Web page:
We don't have a water supply automatically into the paddock, but do have a tap 100 yards away.  We use buckets to fill up two tubs 2-3 times a day.  We use plastic feeding bowls (horse trugs?) sitting in old tyres.  Really useful since we can easily clean them out (when muddy snouts dirty the water), and none of our pigs have destroyed them.
We keep our pigs in paddocks, with an inner lining of electric tape.  For the first four days we put hurdles around the ark, with an inner lining of electric tape so that the pigs learn to respect the tape and (importantly) learn to run 'inwards' if they touch the tape rather than run out of the area.... After a few days they get to enjoy a much larger paddock area - and the tape within the paddock fencing means our posts and stock fencing remains in tack and in good shape!  We feed our weaners on 'growers pellets' and as much fruit and veg as we can muster from the garden and orchard....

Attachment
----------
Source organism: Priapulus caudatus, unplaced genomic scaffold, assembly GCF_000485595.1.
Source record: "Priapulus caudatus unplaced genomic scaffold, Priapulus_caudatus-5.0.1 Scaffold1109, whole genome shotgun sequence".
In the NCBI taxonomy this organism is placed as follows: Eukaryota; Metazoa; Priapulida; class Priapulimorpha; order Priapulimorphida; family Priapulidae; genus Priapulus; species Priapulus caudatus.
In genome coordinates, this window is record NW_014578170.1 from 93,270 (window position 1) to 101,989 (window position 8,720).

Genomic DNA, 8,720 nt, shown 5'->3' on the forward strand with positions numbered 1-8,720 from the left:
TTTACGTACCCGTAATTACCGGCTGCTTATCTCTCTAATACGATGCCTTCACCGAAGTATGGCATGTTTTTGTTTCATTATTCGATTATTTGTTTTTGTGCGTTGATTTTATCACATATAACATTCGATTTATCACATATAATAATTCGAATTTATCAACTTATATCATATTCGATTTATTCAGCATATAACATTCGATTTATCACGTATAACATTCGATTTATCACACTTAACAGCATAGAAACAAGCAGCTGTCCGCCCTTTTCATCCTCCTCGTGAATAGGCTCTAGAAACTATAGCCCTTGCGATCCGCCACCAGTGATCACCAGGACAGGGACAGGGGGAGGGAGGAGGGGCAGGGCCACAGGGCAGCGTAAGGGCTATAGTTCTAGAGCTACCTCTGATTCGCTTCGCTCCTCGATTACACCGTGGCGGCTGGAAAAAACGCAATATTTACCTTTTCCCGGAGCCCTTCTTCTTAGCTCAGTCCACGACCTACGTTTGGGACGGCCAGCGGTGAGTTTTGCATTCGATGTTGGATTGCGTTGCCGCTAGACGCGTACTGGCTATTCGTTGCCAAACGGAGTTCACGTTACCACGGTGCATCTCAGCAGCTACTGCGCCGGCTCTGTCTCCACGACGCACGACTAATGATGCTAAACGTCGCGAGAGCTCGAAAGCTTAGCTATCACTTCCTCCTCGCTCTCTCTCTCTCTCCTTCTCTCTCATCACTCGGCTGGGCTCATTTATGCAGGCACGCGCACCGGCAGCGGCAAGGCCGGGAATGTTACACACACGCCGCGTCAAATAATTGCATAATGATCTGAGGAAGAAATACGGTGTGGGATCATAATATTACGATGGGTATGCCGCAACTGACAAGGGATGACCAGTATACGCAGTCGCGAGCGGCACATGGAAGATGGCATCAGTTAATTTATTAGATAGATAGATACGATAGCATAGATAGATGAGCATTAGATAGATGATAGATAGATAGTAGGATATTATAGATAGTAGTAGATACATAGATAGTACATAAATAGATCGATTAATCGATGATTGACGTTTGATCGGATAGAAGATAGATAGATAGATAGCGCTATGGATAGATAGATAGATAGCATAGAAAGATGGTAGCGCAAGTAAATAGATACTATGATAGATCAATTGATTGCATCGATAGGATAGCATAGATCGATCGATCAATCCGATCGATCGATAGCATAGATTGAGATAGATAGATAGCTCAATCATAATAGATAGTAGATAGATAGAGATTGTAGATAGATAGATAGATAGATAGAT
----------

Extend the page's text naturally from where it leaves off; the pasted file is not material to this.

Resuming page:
First year we had Large Blacks, then Gloucester Old Spots, then British Saddleback, and GOSs again due this year... Have enjoyed them all!  Have fun!

waterbuffalofarmer

  • Joined Apr 2014
  • Mid Wales
  • Owner of 61 Mediterranean water buffaloes
Re: Preparing for pigs
« Reply #6 on: February 17, 2017, 09:06:20 am »
The BPA did an article on new troughs which are made specially for pigs, being anti tipping. We always used a bucket inside an old tractor tire. They could get to the water but never managed to tip it over ;)